“Let’s put it this way, junior miners have had quite the challenging time over the last two years.” Those are the words of John Gravelle, Partner and Global Mining Leader at PricewaterhouseCoopers (PwC), when questioned about what life has been like for the junior mining sector, both in Canada and beyond.
As Gravelle goes on to tell me, the seeds of said challenging time were laid at the beginning of 2012 when a number of senior producers experienced substantial write-downs. This event was repeated at the turn of 2013 and this, coupled with the subsequent fall in metals prices, was enough to convince those investors who had considered leaving the sector the year before to do so altogether.
“The simple fact is,” Gravelle continues, “the write-downs of the seniors gave people a bad taste for the sector overall and when investors in senior producers leave the sector they are not going to stick around to invest in the juniors. With many of these investors having been gone for the best part of two years now it has left a number of juniors without a source of income, and having a situation where these producers have no income or ability to raise immediate capital tells you all you need to know about how tough things have been in recent times.”
While it may appear to the outside world that the fate of the junior mining sector appears something of an afterthought for investors, the reality is that this area of the mining world remains a vital piece of the bigger picture, a fact that it is all the more important to re-emphasis during challenging times.
“When it comes to the seniors, while they do tend to do some exploration this is often carried out around or close to their existing deposits,” Gravelle explains. “Where the juniors differ is that they will go out and conduct what you could call grass roots exploration where they identify and examine new territories in new mining areas. This is understandably a hugely important role to have, what with this new mining areas being needed to replace the reserves that producers currently use, which only have a finite lifespan. The role of the juniors is integral to the overall mining cycle and the Toronto Stock Exchange (TSX) is largely made up of these grass roots exploration companies that are targeting new areas and new mineral occurrences that they hope to ultimately sell to the senior miners and producers.”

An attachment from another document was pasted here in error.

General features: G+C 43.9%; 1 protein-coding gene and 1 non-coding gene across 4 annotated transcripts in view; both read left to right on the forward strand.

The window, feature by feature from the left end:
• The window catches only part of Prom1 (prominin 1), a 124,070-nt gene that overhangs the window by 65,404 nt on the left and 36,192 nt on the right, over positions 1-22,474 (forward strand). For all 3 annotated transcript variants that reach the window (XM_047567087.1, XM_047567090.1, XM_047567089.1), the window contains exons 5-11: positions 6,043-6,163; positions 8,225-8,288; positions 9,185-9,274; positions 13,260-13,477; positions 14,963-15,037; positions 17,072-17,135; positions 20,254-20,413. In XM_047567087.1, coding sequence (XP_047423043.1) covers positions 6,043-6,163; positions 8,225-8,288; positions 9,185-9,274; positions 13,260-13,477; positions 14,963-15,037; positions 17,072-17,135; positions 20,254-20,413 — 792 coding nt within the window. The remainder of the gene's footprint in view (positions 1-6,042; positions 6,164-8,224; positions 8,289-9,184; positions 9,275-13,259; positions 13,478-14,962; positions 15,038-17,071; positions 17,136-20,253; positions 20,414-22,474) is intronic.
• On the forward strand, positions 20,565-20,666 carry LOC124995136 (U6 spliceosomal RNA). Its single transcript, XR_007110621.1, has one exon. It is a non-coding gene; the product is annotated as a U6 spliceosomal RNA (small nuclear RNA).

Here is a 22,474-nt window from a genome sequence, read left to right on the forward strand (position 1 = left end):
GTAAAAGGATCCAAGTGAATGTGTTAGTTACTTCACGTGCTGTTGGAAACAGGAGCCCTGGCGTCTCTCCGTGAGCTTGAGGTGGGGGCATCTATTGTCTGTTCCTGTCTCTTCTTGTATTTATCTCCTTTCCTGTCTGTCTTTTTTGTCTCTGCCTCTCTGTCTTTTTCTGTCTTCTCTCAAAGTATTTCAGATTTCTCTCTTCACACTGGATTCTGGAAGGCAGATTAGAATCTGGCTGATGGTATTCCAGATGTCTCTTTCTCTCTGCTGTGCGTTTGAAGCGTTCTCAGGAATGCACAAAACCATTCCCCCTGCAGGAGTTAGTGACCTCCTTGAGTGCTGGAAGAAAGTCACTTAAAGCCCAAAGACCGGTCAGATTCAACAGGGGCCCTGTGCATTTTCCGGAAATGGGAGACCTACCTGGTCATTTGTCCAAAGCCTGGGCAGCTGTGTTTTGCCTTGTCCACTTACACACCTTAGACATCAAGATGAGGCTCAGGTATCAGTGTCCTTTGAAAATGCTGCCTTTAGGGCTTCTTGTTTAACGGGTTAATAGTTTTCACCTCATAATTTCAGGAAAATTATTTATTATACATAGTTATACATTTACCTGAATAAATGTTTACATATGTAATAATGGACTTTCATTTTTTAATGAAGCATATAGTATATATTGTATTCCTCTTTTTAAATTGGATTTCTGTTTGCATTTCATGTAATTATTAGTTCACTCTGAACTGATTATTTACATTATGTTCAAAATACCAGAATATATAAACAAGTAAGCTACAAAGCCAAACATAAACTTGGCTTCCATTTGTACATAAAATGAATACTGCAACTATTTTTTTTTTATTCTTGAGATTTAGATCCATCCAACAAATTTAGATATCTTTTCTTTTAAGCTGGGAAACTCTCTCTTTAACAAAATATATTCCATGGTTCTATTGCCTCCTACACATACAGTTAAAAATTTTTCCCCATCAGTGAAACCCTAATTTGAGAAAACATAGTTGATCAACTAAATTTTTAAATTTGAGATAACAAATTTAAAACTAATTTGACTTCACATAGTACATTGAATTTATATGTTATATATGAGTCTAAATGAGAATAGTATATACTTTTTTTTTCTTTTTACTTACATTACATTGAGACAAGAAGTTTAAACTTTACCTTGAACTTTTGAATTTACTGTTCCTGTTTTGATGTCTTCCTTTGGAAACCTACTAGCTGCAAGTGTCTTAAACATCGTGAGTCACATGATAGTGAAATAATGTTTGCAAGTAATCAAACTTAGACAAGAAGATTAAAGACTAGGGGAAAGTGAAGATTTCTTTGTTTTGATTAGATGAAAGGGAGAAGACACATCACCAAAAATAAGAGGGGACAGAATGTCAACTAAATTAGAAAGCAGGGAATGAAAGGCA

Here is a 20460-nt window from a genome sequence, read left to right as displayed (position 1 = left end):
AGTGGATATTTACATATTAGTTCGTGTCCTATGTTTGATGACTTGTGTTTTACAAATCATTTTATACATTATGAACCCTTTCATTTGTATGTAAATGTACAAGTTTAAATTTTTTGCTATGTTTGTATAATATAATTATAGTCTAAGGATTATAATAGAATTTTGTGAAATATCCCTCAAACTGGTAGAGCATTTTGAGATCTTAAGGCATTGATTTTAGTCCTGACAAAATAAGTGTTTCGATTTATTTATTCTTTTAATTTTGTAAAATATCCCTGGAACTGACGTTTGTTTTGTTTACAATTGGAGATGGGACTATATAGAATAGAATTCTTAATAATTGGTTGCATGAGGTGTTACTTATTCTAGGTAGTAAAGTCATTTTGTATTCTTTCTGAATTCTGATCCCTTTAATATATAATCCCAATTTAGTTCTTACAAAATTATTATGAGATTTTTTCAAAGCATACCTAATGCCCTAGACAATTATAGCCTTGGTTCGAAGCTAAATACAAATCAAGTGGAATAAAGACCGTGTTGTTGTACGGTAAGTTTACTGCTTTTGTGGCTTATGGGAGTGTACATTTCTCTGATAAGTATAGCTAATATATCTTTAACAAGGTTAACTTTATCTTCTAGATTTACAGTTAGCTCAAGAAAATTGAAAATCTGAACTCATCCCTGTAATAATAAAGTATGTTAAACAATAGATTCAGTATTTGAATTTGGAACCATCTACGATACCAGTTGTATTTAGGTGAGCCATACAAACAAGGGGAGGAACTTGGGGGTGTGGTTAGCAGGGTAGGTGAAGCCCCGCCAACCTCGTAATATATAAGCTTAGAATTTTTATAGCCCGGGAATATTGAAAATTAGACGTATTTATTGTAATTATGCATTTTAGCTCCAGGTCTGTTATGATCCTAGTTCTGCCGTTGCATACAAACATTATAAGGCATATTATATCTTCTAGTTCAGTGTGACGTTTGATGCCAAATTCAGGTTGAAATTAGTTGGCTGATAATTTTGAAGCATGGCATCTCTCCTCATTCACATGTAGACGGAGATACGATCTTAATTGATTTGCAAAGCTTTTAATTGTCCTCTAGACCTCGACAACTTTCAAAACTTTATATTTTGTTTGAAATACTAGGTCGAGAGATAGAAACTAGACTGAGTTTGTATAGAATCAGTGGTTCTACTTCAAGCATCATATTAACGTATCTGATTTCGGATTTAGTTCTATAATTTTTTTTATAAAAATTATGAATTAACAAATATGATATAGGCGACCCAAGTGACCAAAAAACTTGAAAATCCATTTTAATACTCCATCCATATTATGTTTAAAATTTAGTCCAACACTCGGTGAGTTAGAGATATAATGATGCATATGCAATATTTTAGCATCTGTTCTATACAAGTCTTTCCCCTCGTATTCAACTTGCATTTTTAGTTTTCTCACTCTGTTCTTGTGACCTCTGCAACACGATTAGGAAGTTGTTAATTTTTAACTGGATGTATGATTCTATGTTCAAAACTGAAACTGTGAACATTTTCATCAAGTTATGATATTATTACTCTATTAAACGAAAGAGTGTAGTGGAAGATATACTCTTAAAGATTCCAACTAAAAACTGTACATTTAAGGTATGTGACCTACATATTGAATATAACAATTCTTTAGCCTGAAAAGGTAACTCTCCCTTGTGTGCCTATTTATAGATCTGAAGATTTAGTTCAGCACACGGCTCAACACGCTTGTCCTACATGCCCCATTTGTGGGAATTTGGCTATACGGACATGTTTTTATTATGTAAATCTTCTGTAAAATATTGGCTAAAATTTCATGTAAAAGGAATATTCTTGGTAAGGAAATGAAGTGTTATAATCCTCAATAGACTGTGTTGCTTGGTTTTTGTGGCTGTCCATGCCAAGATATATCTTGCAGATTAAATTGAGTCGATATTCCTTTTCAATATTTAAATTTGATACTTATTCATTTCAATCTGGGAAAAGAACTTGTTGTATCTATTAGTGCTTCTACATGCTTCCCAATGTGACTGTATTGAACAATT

Looking at the TSX in more detail offers considerable optimism in the sense that it provides proof that even in the face of difficult financial conditions, there are junior miners out there that have managed to buck the negative trend over the last several years and continue to do so now.
“The juniors that tend to stand out during challenging times are more often than not those that possess an economic deposit located in a low-risk area geographically, had a strong balance sheet heading into the downturn and boast an experienced management team that retains the confidence of the market,” Gravelle states. “These are the types of company that investors will always be attracted to. What you have to remember is that there will always be some money going into the mining sector and even if this only represents ten percent of what it was five to ten years ago this ten percent will find its way to the aforementioned type of miner.”
Analysts and market experts are almost united in the belief that the issues of 2012 and 2013 stem from the impairments to seniors and the fact that for too long these seniors allowed costs to spiral out of control. If anything, the events of recent years have acted as something of a wake up call for these companies and the thought process now is that the vast majority are starting to live up to their promise to rein in costs, the results of which are starting to filter through to the wider industry.
This trend has certainly given Gravelle cause for greater optimism about where the industry is heading in the short term. “I expect that by the middle of this year confidence will have started to return to the sector bringing investors back to the table, first to the mid-tier and seniors, and then the juniors. I also think we could soon see people taking more chances on the junior sector, which has always been a high risk – high reward arena.”
Gravelle is also keen to stress that those in the sector never truly lost confidence in the long term demand for minerals and metals, much of which continues to come from China, where growth projections for the economy remain in excess of seven percent. “In many ways I feel that as an industry we have hit the bottom during the last two years and are now starting to crawl our way back out. It will be a slow crawl of course but it is one buoyed by the positive outlook for the sector this year and beyond.”